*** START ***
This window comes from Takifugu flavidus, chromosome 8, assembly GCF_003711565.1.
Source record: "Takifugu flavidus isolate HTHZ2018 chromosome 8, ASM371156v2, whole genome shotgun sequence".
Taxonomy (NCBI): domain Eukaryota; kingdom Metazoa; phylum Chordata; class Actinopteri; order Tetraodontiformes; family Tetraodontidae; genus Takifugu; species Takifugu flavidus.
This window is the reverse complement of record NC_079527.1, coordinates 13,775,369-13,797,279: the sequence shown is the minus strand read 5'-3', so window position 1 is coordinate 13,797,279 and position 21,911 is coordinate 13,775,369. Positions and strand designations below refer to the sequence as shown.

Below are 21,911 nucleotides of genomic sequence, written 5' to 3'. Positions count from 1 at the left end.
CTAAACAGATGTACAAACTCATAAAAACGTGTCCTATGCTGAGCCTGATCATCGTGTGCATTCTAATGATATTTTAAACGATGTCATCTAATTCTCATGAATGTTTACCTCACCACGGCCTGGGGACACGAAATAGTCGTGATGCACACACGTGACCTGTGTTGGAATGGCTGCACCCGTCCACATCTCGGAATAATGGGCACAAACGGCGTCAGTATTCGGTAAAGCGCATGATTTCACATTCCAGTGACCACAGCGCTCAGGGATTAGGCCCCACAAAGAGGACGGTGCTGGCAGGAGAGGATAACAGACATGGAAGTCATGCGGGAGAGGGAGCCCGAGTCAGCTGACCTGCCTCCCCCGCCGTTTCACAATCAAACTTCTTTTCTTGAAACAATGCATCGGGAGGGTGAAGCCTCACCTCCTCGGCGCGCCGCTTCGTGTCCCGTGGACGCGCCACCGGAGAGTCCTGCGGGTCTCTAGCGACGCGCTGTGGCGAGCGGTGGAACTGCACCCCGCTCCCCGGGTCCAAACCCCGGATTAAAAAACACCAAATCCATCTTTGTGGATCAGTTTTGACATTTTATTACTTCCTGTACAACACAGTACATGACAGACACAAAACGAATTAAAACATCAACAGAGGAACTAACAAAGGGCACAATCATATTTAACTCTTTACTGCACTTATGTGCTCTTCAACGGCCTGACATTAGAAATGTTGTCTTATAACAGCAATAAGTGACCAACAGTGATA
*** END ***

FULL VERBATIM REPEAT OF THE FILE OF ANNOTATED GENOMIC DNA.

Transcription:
This window comes from Takifugu flavidus, chromosome 8, assembly GCF_003711565.1.
Source record: "Takifugu flavidus isolate HTHZ2018 chromosome 8, ASM371156v2, whole genome shotgun sequence".
Taxonomy (NCBI): domain Eukaryota; kingdom Metazoa; phylum Chordata; class Actinopteri; order Tetraodontiformes; family Tetraodontidae; genus Takifugu; species Takifugu flavidus.
This window is the reverse complement of record NC_079527.1, coordinates 13,775,369-13,797,279: the sequence shown is the minus strand read 5'-3', so window position 1 is coordinate 13,797,279 and position 21,911 is coordinate 13,775,369. Positions and strand designations below refer to the sequence as shown.

Below are 21,911 nucleotides of genomic sequence, written 5' to 3'. Positions count from 1 at the left end.
CTAAACAGATGTACAAACTCATAAAAACGTGTCCTATGCTGAGCCTGATCATCGTGTGCATTCTAATGATATTTTAAACGATGTCATCTAATTCTCATGAATGTTTACCTCACCACGGCCTGGGGACACGAAATAGTCGTGATGCACACACGTGACCTGTGTTGGAATGGCTGCACCCGTCCACATCTCGGAATAATGGGCACAAACGGCGTCAGTATTCGGTAAAGCGCATGATTTCACATTCCAGTGACCACAGCGCTCAGGGATTAGGCCCCACAAAGAGGACGGTGCTGGCAGGAGAGGATAACAGACATGGAAGTCATGCGGGAGAGGGAGCCCGAGTCAGCTGACCTGCCTCCCCCGCCGTTTCACAATCAAACTTCTTTTCTTGAAACAATGCATCGGGAGGGTGAAGCCTCACCTCCTCGGCGCGCCGCTTCGTGTCCCGTGGACGCGCCACCGGAGAGTCCTGCGGGTCTCTAGCGACGCGCTGTGGCGAGCGGTGGAACTGCACCCCGCTCCCCGGGTCCAAACCCCGGATTAAAAAACACCAAATCCATCTTTGTGGATCAGTTTTGACATTTTATTACTTCCTGTACAACACAGTACATGACAGACACAAAACGAATTAAAACATCAACAGAGGAACTAACAAAGGGCACAATCATATTTAACTCTTTACTGCACTTATGTGCTCTTCAACGGCCTGACATTAGAAATGTTGTCTTATAACAGCAATAAGTGACCAACAGTGATA